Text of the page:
One thing this press release tells me right here is that Seely and his brother must have spent considerable time putting this whole grant proposal together. Another thing it tells me is that the Seelys are using the old alt-med trope that this is “holistic” care, as though conventional primary care and oncology were not. Finally, there is a hint of how this clinical trial will be designed. Note how Seely emphasizes “multiple evidence-based interventions.” In other words, they’re going to throw a whole bunch of stuff against the wall and see what sticks.
Perhaps the best way to predict what the Seelys will do with this money from the unnamed Canadian foundation is to look at what they’ve done in the past, or at least what Dugald Seely has done in the past. We have a very good example from less than a year and a half ago, too. Basically, in this study Dugald Seely and colleagues carried out what they sold as a randomized clinical trial of adding naturopathic interventions to the “usual care” of patients with cardiovascular disease. It’s a study that advocates of “integrative medicine” jumped on as evidence that “integrating” naturopathic quackery with standard of care.
To recap, the study itself was fairly straightforward as randomized trials go. The subjects were all members of the Canadian Union of Postal Workers aged 25 to 65 years who were under the care of a primary care physician who could speak English and were competent to provide informed consent. The study took place at multiple sites, for a total of 246 subjects, 207 of whom completed the study. These subjects were randomized either to either “usual care” by their existing family physician alone or to “usual care” plus naturopathic care. Obviously, the study was not blinded. Rather was was a “pragmatic” trial, which means that pretty much anything goes for both arms. The idea was to compare “usual care” in the community to “usual care” plus naturopathy. I’ve noted time and time again that CAM and “integrative medicine” practitioners (particularly fans of acupuncture) love pragmatic trials to death because they are less rigorous than a true randomized clinical trial. In particular, they are very much prone to placebo effects and other confounders.
There’s a reason why pragmatic trials aren’t usually the first choice of trial design in determining whether an intervention works. The usual order is to do a rigorous randomized clinical trial, placebo controlled if possible, ideally double-blinded. That determines efficacy, which is how well the treatment works compared to placebo or standard of care. However, interventions that show a high degree of efficacy in clinical trials are often disappointing. That’s because, outside of the highly controlled environment of clinical trials in academic medical centers, treatments are used on people who might not have fit the inclusion criteria precisely, people who cover a wider range of severity of condition, and are often not administered according to the exact protocol used in the clinical trial. In other words, the messiness of real world usage intrudes. Enter the pragmatic trial, which are often not blinded and take place in an environment more like what happens in the community. Usually, the apparent effectiveness (and note that “effectiveness” refers to real world effectiveness rather than efficacy). Most of the time, effectiveness is less than efficacy. One time that is not true is for treatments that don’t have specific effects, that are placebo medicines. In the case of such medicines, pragmatic trials are far more likely to show an effect.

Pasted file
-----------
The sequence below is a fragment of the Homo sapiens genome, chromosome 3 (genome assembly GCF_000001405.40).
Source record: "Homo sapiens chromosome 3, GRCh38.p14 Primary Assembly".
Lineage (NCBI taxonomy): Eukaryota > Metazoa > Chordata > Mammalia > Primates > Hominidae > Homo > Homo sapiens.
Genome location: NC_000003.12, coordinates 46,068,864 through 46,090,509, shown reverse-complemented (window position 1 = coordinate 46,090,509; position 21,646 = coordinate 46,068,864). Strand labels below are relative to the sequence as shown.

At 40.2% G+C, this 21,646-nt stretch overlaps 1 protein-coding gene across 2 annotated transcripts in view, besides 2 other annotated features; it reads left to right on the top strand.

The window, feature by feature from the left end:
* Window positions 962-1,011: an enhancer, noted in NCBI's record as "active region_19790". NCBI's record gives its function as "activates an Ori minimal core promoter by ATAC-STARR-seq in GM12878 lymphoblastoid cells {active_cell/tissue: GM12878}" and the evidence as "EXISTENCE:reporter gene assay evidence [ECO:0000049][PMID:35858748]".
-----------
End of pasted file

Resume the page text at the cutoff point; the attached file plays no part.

See why woo-meisters, particularly acupuncturists, love pragmatic trials so much.
The other thing that Seely did with the cardiovascular trial is something typical of what CAM advocates do: Rebrand, rebrand, rebrand. There were lots of interventions such as weight loss, aerobic and anaerobic exercise, diagphragmatic breathing, and dietary interventions similar to the Mediterranean and Portfolio diets. In other words, there was a lot there that wasn’t part of science-based medicine. True, there were also lots of supplements and less evidence-based interventions, but that’s one more example of how CAM practitioners love to “integrate” quackery with science-based medicine, the latter of which is rebranded as being somehow “alternative.” Cardiologist Dr. David Winchester wrote an awesome takedown of this rebranding:
The goal of this investigation seemed to be to test the hypothesis that naturopathic care is superior to usual care. While the authors have demonstrated that a generous investment in counseling is effective at reducing calculated CHD risk, they have not demonstrated any effect specifically attributable to naturopathic care. Dietary counseling, for example, appears to be effective regardless of the provider (reference originally published in 2005). (2) As a practicing cardiologist, I routinely “deliver diet and health promotion advice” to my patients and “emphasize this form of self- directed care”. As noted in the accompanying editorial, (3) I would welcome the opportunity to spend an additional four hours in consultation with my high CHD risk patients and I suggest such an intervention would have been the appropriate control comparator.
Furthermore, I have concern about the evidence base used to determine which lifestyle interventions would be used. It would appear from the appendix that abstinence from coffee was encouraged. The available literature published prior to the trial registration, however, demonstrated an association between moderate coffee use and both a reduced risk of diabetes (4) and no increase in risk of CHD. (5) Conversely, the evidence cited demonstrating clinical benefit for some of the recommended supplements is sparse or no evidence is provided (cinnamon, pomegranate juice, lutein, etc.).
Now do you see what I mean when I say I expect a whole lot of other trials like this, beginning a few years from now? That’s what this anonymous “foundation” expects; otherwise it wouldn’t have picked Seely. Four million dollars can buy a lot of that.